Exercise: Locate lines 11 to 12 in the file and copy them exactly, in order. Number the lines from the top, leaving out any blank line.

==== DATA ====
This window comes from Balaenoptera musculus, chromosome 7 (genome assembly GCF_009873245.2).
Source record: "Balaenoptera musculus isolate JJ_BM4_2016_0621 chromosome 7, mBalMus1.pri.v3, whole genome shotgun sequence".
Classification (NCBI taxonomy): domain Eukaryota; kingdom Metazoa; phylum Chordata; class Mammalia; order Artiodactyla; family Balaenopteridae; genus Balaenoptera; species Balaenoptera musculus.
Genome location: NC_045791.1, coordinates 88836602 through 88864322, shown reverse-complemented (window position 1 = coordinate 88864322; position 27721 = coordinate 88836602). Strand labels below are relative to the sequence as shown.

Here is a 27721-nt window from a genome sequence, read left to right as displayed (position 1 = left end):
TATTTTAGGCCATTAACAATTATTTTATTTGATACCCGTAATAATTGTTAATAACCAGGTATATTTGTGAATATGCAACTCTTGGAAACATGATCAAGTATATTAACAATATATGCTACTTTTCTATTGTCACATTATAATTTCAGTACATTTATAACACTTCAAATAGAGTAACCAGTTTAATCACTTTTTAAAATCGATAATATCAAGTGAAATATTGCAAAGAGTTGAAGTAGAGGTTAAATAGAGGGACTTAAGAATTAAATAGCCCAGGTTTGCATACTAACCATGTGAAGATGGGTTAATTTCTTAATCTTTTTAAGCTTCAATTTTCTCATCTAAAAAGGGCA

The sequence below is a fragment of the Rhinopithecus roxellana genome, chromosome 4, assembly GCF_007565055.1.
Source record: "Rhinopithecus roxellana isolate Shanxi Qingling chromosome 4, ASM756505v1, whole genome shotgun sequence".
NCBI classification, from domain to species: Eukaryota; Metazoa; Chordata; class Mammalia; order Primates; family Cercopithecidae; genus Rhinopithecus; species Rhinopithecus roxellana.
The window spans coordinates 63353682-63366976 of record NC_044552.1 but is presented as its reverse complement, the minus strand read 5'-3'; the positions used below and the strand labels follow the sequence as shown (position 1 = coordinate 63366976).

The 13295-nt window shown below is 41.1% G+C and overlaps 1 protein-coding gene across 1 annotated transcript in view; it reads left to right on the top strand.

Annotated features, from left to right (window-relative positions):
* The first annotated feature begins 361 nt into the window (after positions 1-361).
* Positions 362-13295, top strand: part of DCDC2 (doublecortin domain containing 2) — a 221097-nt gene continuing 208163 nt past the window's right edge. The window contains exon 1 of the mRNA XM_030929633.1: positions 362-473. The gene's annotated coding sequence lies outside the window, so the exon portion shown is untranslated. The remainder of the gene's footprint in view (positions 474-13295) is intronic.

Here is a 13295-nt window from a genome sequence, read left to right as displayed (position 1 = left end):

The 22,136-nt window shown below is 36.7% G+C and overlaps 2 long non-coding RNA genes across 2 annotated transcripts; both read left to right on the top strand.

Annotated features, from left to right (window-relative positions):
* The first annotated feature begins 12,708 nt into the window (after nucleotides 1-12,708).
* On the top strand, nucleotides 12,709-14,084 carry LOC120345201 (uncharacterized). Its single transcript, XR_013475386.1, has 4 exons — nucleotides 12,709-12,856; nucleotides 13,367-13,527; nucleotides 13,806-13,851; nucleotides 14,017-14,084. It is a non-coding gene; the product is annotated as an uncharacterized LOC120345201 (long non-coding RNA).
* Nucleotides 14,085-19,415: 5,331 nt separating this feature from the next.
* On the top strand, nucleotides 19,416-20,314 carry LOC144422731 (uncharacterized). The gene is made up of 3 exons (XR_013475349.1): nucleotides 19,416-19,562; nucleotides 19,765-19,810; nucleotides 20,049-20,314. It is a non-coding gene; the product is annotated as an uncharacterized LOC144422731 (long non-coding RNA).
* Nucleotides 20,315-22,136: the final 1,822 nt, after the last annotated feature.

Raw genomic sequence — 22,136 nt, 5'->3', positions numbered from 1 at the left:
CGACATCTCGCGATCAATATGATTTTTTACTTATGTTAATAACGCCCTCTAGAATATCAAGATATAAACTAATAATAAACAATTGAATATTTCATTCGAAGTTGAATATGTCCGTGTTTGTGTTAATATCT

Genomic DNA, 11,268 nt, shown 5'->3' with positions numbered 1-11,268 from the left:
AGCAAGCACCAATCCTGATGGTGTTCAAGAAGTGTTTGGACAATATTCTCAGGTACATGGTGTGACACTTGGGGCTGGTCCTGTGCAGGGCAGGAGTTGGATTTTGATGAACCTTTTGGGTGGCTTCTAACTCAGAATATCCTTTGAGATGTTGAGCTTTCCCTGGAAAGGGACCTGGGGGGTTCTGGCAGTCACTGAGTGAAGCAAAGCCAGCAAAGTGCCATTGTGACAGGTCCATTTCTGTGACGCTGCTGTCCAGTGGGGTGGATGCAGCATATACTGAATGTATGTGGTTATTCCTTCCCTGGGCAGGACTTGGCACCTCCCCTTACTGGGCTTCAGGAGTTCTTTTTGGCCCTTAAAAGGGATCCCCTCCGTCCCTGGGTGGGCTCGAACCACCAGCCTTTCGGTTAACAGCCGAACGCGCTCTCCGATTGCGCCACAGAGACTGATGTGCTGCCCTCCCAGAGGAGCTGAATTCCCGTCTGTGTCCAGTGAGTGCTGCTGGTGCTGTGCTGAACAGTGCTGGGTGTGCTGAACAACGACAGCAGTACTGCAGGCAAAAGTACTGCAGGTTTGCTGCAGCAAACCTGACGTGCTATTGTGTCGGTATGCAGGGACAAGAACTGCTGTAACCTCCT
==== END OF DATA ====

The 13295-nt window shown below is 41.1% G+C and overlaps 1 protein-coding gene across 1 annotated transcript in view; it reads left to right on the top strand.

Annotated features, from left to right (window-relative positions):